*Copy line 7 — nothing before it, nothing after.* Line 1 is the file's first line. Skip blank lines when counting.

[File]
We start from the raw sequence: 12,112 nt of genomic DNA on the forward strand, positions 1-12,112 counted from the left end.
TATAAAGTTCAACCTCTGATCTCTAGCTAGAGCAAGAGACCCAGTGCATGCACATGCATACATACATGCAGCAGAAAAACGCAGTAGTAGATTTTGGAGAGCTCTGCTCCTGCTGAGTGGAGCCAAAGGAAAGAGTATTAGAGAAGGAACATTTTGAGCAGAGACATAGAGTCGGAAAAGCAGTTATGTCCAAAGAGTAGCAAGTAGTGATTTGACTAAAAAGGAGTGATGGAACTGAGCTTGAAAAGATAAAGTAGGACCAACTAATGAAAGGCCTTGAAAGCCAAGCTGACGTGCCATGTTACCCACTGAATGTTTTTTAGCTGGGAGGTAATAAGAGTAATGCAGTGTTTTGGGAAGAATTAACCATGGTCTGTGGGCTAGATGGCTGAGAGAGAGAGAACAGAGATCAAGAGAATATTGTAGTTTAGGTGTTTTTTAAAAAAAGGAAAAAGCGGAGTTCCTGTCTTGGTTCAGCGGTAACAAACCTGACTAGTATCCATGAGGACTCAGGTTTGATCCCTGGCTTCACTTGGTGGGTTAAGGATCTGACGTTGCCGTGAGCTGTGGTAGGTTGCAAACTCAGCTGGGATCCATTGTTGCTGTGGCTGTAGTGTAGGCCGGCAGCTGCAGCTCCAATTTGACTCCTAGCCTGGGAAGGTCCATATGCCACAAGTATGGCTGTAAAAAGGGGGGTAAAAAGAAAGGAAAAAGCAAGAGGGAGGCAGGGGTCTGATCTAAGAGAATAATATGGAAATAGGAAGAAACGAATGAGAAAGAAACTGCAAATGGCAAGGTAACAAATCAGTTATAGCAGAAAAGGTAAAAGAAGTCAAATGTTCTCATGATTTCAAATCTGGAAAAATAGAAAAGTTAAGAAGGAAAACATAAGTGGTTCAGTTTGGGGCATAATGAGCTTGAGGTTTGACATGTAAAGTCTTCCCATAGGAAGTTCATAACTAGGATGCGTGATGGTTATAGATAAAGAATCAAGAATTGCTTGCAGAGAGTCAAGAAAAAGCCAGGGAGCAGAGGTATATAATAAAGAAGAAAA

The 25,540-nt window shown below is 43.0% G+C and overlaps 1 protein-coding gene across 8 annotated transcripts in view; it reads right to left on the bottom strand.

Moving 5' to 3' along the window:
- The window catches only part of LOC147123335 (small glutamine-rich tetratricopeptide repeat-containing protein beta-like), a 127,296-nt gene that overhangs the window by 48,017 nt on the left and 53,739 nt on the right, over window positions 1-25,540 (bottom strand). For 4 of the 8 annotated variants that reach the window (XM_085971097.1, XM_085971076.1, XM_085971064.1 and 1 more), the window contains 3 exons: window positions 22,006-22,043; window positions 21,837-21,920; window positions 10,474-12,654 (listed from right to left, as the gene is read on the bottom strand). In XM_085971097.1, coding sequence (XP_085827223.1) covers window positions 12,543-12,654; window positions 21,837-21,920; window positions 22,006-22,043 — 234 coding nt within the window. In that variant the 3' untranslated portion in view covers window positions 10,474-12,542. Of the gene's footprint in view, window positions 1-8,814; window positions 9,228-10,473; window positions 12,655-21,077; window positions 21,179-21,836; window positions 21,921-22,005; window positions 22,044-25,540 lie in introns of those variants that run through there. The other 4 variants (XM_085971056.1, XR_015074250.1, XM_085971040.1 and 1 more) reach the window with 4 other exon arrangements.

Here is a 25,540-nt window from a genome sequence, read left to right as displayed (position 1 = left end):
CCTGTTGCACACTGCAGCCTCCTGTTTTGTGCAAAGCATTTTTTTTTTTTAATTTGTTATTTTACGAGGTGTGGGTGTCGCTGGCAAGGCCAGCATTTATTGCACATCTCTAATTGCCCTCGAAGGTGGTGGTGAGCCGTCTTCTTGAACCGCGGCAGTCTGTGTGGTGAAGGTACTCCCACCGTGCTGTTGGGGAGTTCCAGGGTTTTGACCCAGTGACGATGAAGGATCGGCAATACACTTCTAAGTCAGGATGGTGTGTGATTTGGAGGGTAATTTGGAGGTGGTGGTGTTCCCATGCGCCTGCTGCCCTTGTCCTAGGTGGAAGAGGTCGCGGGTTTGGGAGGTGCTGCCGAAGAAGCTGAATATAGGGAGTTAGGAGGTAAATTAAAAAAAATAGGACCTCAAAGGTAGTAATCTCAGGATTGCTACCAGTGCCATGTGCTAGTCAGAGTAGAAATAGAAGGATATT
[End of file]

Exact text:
CCTGTTGCACACTGCAGCCTCCTGTTTTGTGCAAAGCATTTTTTTTTTTTAATTTGTTATTTTACGAGGTGTGGGTGTCGCTGGCAAGGCCAGCATTTATTGCACATCTCTAATTGCCCTCGAAGGTGGTGGTGAGCCGTCTTCTTGAACCGCGGCAGTCTGTGTGGTGAAGGTACTCCCACCGTGCTGTTGGGGAGTTCCAGGGTTTTGACCCAGTGACGATGAAGGATCGGCAATACACTTCTAAGTCAGGATGGTGTGTGATTTGGAGGGTAATTTGGAGGTGGTGGTGTTCCCATGCGCCTGCTGCCCTTGTCCTAGGTGGAAGAGGTCGCGGGTTTGGGAGGTGCTGCCGAAGAAGCTGAATATAGGGAGTTAGGAGGTAAATTAAAAAAAATAGGACCTCAAAGGTAGTAATCTCAGGATTGCTACCAGTGCCATGTGCTAGTCAGAGTAGAAATAGAAGGATATT